It's my first post here as I understand that SO is a platform to find fixes and this is where to ask questions about more general questions. Correct me if I'm wrong

I'm working on project in Laravel and I started wondering where to put my code.
It feels like this would perfectly fit in my Item model, but I'v always put this kind of logic on controllers side.

public function addComment($text, $isLog = false) {
    $comment = new ItemComment;
    $comment->item_id= $this->id;
    $comment->user_id = auth()->id();
    $comment->is_log = $isLog;
    $comment->comment = $text;

Would this be a good or bad practice to put this in Item and call it like $item->addComment(...);
I also have a ItemComment model, but something like $item->comments()->add(...) wouldn't work as ->comments() returns relationship.


1 Answer 1


There is a school of thought that controllers and actions should be as lean as possible - pushing domain/business logic back into the models as much as possible. There's another school of thought that prefers to be a little more up front and show what's happening in the controller.

Then there's the approach of keeping it simple and only passing functionality to the model when your controller action is starting to get complicated (or, if there are multiple pathways to creating a comment, for example - such as different controller actions, or jobs/queues, or commands).

There's nothing really to any of these is good or bad practice. While "cleaner" code is always a good objective - there's quite a range of preference on what is cleaner.

In your case, it looks like you have a simple relation between an Item and an ItemComment using BelongsTo and HasMany. I see nothing wrong with keeping this in the controller as it is and moving on to build the rest of your application.

Even when relationships get more complex (for example, in one of my applications I have an Element which relates to both a parent and a root entity), I still prefer to create the new entity in the controller (without saving) and pass that to the parent's addEntity, which is responsible for setting relationships and then saving the new entity, rather than pass in (validated) request parameters.

Another advantage to having something like addComment on your Item model is that you go one step further and make other models "commentable" by creating a trait that can be reused and extracting the addComment method to that trait. Although, for this to work out you'll need to use a polymorphic relationship.

I also try to use the standard convention naming and routing for actions.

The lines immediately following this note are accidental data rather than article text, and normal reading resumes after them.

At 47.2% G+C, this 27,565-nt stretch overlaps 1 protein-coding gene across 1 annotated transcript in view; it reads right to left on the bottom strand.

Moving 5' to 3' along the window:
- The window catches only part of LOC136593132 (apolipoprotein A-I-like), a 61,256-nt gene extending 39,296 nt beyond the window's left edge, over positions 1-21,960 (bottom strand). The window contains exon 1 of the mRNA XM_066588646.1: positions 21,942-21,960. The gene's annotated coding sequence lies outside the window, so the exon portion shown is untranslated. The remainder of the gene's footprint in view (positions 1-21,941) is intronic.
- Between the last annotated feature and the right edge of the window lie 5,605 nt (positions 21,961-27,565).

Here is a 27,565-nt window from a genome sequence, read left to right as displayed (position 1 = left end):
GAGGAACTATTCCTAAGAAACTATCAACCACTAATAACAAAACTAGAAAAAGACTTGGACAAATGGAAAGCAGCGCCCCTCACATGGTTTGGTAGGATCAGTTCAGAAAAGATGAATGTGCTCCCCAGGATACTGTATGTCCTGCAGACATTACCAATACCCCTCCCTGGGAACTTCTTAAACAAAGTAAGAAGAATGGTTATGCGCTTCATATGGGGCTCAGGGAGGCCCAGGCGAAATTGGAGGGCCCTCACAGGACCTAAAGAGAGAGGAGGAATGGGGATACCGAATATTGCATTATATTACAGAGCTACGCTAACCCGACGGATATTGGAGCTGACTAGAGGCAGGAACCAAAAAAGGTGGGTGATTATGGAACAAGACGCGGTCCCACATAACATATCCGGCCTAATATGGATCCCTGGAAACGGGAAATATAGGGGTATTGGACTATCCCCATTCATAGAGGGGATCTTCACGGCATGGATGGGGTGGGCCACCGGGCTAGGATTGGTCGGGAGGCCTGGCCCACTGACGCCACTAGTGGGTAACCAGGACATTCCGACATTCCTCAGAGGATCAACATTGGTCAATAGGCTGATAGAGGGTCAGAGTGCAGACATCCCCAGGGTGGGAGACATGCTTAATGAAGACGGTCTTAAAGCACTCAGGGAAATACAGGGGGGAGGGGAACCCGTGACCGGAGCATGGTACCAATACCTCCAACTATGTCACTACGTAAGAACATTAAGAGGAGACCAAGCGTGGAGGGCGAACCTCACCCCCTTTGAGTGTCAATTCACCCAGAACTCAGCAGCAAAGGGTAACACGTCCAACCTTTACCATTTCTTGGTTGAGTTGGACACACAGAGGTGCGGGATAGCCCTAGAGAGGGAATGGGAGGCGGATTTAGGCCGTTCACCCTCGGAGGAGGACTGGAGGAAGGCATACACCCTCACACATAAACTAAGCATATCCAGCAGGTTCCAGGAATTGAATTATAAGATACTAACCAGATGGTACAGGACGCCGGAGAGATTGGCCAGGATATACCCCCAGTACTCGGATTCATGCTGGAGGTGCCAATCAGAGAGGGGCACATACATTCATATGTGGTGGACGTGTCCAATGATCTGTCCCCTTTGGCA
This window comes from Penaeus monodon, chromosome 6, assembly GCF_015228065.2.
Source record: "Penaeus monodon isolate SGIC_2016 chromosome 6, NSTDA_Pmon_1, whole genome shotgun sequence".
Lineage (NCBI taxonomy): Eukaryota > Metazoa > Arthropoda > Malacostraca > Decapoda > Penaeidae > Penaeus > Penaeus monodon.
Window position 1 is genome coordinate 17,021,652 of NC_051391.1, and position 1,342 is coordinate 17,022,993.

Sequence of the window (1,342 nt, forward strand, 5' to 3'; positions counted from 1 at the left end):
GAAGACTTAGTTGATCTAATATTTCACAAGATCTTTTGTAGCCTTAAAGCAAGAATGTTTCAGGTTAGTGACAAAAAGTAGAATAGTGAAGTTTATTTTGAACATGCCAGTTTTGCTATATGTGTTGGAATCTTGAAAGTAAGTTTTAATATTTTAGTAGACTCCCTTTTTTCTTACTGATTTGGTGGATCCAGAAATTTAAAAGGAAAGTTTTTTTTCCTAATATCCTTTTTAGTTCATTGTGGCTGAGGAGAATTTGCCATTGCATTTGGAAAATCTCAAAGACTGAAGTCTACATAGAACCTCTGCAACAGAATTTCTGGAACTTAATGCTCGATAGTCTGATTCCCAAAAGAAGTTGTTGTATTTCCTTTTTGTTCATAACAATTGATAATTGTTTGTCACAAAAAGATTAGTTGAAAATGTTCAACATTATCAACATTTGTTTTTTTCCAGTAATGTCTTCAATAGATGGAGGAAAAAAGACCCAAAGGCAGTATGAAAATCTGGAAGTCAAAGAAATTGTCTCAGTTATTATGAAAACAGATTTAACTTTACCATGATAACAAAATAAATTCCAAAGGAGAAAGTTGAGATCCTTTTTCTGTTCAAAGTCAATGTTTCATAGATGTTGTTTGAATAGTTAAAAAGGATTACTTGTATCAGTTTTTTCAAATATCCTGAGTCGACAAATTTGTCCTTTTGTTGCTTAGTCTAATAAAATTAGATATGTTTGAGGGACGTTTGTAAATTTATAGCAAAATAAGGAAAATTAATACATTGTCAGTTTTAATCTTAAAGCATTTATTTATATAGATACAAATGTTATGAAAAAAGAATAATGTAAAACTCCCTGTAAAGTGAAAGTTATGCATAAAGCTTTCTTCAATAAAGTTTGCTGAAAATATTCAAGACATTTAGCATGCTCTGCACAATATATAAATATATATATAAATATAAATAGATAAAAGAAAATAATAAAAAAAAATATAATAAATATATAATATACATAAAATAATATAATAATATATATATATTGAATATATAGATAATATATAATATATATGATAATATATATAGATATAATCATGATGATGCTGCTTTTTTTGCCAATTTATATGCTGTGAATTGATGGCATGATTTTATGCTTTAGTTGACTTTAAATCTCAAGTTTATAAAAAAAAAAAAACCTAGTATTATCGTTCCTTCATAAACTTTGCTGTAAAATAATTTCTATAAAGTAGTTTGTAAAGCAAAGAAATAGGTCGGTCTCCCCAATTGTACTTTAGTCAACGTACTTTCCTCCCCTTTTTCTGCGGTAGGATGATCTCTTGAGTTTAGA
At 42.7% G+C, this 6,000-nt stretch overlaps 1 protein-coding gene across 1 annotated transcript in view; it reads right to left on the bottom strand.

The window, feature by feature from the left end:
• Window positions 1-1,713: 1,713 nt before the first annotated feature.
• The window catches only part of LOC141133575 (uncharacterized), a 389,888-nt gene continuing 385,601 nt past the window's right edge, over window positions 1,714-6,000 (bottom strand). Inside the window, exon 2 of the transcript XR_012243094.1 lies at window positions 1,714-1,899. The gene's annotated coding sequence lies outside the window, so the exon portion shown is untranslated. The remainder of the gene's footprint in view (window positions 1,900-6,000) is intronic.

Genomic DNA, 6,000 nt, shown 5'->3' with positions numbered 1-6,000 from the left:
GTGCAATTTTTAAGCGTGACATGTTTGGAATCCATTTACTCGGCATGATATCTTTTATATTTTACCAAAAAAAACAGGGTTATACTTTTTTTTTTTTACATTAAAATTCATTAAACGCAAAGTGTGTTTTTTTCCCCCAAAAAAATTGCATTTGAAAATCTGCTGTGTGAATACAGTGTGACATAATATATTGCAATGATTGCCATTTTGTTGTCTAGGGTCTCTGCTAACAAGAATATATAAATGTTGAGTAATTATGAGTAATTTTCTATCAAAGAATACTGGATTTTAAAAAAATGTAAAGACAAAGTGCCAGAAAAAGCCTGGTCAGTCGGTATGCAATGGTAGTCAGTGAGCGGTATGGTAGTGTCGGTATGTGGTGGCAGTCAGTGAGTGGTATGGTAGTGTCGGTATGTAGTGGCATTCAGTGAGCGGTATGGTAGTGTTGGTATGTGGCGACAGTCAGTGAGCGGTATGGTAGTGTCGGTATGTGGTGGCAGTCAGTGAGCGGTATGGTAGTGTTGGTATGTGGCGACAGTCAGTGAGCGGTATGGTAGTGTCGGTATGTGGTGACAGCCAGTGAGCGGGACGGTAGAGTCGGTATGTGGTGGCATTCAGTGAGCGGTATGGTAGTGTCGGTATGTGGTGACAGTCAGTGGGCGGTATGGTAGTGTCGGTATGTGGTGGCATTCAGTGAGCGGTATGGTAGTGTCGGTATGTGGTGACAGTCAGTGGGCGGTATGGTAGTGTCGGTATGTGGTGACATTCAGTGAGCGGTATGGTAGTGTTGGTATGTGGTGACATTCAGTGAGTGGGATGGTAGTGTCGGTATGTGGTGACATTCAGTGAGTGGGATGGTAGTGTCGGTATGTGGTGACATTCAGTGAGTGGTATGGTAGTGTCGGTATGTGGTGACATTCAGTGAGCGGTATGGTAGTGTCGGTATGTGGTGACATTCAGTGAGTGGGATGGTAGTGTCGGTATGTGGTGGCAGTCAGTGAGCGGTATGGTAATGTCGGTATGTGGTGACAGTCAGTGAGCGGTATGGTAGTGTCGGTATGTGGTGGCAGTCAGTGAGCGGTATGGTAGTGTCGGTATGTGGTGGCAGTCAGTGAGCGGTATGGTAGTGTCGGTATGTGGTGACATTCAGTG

// ItemCommentsController.php
// action for POST /item/{id}/comments
public function store(Item $item, Request $request)
    // I'm assuming some basic validation here.
    $validated = $request->validate([
        'text' => 'required|max:1023',
        'isLog' => 'sometimes|boolean',

    // $validated will only contain 'text' and 'isLog'.
    // also, the validate method will return an error to your user if invalid
    // and the following code will not be run.
    $comment =  $item->addComment(new ItemComment($validated));

    return; // you'll want to send a response or redirect here

// Comment.php
class Comment extends Model
    // The attributes that can be mass assigned through constructor.
    protected $fillable = ['text', 'isLog'];

    // relationship to whatever the comment is attached to.
    // your comments table will need a parent_id and parent_type field.
    public function parent()

// Item.php
class Item extends Model
    // use the Commentable trait.
    // (I put traits in a Behaviours directory for namespacing).
    use \App\Behaviours\Commentable;

// Commentable.php
trait Commentable
    public function addComment(Comment $comment)
        $comment->parent_id = $this->id;
        $comment->parent_type = static::class;
        $comment->user_id = auth()->id();

        return $comment->save();

    // this assumes your comments table has parent_id and parent_type fields.
    public function comments()
        $this->morphMany(static::class, 'parent');

You can further lean out your controller action by creating a Form Request and injecting that instead of the generic Request object.

  • In reality this code if from large app where it was used in multiple places and was in trait before. Then I moved it to model because $item->addComment($text, $isLog) felt more readable to me than $this->addCommentToItem($item, $text, $isLog). I just never have really understood what code, besides relationships, should be in model
    – NoOorZ24
    Feb 5, 2020 at 7:21
  • Anything that makes sense to be with the model
    – HorusKol
    Feb 5, 2020 at 7:57

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